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Who Was the Real Mary Magdalene?

Who Was the Real Mary Magdalene?

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As the Christian world prepares for Easter, which celebrates the resurrection of Jesus three days after his crucifixion, Christians will read the various accounts of Easter morning found in the New Testament. In each of the four gospels, the first of Christ’s closest followers to learn that Jesus had risen wasn’t Peter, James or Simon, but Mary Magdalene.

In the first three Easter accounts — Matthew 28, Mark 16 and Luke 24 — Mary Magdalene visits Jesus’ tomb with other women to clean and anoint his body, but they find it empty. An angel or angels tell them, “He has risen!” and instructs the women to go tell the rest of the disciples.

But the most remarkable account is found in John, the last of the gospels to be written. In this Easter story, told in John 20, Mary Magdalene not only finds an angel in the empty tomb, but is the first to see and speak with the resurrected Jesus himself.

So, who exactly was this woman called Mary Magdalene? The Bible tells us very little, but centuries of Christian teachings and popular imagination have recast her from the woman chosen to witness the greatest miracle in Christendom to a highly sexualized and controversial figure — from a repentant sinner to a reformed prostitute to even the romantic partner of Jesus Christ.

The most the New Testament tells us about Mary Magdalene’s biography is found in the first three verses of Luke 8:

Mary’s last name wasn’t Magdalene; that was a reference to where she was from, a small fishing village called Magdala on the Sea of Galilee. She was Mary of Magdala, just like Jesus of Nazareth was sometimes called the Nazarene.

These verses in Luke are important for several reasons, explains Bruce Chilton, a religion professor at Bard College and author of “Mary Magdalene: A Biography.” For starters, it’s the only time in the gospels that we learn that Jesus’ entourage included women, Mary Magdalene first among them. And here is where we also learn a key detail about Mary Magdalene, that she was exorcised of “seven demons.”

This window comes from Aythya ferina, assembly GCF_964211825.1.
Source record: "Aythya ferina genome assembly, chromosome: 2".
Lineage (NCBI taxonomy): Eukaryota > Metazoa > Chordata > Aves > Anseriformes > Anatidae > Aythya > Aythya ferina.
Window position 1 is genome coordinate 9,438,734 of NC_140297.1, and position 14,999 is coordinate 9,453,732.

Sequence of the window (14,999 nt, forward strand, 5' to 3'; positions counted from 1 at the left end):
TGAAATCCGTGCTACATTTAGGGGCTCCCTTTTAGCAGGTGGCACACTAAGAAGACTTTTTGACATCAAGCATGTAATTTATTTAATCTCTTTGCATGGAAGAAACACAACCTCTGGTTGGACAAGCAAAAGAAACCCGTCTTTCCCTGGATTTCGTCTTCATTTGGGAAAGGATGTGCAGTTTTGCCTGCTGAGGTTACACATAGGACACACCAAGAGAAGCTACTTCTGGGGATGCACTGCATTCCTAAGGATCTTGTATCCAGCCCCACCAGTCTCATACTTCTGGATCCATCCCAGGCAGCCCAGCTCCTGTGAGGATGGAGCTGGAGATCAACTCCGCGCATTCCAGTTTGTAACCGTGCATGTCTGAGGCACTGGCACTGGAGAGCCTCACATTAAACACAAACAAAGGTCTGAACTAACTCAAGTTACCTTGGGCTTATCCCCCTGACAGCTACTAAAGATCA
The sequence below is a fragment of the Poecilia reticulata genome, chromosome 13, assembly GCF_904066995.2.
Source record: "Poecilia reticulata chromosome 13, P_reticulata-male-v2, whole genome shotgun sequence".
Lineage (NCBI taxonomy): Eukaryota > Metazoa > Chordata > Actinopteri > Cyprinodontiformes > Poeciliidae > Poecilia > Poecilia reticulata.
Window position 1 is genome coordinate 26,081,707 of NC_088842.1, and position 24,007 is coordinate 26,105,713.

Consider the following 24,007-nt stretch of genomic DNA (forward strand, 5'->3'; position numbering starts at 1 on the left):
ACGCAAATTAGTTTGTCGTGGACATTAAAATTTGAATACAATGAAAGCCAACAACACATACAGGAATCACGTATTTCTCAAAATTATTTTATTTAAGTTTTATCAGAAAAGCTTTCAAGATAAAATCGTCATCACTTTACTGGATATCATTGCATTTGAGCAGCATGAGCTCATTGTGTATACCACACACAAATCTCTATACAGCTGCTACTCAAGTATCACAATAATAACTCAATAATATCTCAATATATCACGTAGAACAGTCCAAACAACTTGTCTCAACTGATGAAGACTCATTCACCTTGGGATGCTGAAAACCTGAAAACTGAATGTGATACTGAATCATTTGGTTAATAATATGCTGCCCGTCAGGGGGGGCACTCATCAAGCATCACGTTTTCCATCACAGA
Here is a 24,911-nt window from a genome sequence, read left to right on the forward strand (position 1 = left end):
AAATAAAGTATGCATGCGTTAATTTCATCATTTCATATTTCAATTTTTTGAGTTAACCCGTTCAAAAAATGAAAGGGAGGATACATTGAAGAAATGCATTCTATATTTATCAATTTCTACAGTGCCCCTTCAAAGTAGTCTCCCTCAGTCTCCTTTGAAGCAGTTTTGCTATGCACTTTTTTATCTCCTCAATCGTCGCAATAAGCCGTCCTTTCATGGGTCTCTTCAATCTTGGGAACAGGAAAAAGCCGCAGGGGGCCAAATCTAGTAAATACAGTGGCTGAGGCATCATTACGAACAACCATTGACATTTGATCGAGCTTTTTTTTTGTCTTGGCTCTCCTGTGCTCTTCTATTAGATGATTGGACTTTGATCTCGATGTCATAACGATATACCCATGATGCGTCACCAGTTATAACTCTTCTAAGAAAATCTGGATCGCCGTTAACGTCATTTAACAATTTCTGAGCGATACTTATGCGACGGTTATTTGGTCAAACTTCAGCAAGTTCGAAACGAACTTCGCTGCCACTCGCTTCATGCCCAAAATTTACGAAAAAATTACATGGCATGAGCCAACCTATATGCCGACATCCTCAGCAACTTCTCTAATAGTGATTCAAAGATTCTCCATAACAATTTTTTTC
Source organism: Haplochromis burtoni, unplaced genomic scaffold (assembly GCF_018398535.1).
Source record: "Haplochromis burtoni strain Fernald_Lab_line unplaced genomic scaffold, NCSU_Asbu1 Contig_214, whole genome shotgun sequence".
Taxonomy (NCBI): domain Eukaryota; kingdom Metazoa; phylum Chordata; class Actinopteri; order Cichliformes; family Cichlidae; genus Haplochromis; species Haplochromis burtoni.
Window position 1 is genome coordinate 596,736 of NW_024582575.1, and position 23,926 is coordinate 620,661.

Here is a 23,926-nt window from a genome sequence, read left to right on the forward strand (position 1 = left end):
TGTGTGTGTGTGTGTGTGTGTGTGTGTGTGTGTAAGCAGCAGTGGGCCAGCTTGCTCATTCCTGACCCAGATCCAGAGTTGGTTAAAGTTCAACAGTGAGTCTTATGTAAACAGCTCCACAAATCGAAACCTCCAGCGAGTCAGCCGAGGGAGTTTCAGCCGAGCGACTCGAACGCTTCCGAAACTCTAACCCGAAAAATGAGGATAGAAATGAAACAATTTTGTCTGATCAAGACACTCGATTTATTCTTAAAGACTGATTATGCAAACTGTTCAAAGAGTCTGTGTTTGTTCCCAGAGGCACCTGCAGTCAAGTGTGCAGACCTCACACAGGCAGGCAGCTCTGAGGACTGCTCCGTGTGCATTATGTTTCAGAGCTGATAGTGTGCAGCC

“The way she is identified in that passage is really quite fascinating,” says Chilton. “She’s the only person named within the whole of the New Testament who is involved with Jesus’ exorcisms.”

Other people have demons cast out in the Bible, but none of them are named. Since Mary Magdalene was included in Jesus’ inner circle, she presumably used that firsthand knowledge of being exorcised to testify of this healing experience to others as they traveled and taught.

Chilton also thinks the mention of the “seven demons” might also answer one of the lingering questions about Mary Magdalene: Why was she not married or attached to any family members?

“If she needed to be the recipient of exorcism, that’s not surprising,” says Chilton. “She might well have been shunned by her family.”

Other than this introduction in Luke and the Easter morning accounts at the tomb, the only other time that Mary Magdalene is mentioned by name in the Bible is at Jesus’ crucifixion, where three of the four gospels specifically say that Mary Magdalene witnessed Christ’s suffering along with other women, including Mary the mother of Jesus in one account. The Twelve, meanwhile, had fled Jerusalem fearing arrest.

Some of the confusion and misinformation about Mary Magdalene stems from the fact that there are a lot of Marys in the New Testament. The Hebrew name Miryam, later translated as Mary, was very common for Jewish women in the first century since it was the name of Moses’s sister. Here are all of the Marys mentioned in the New Testament: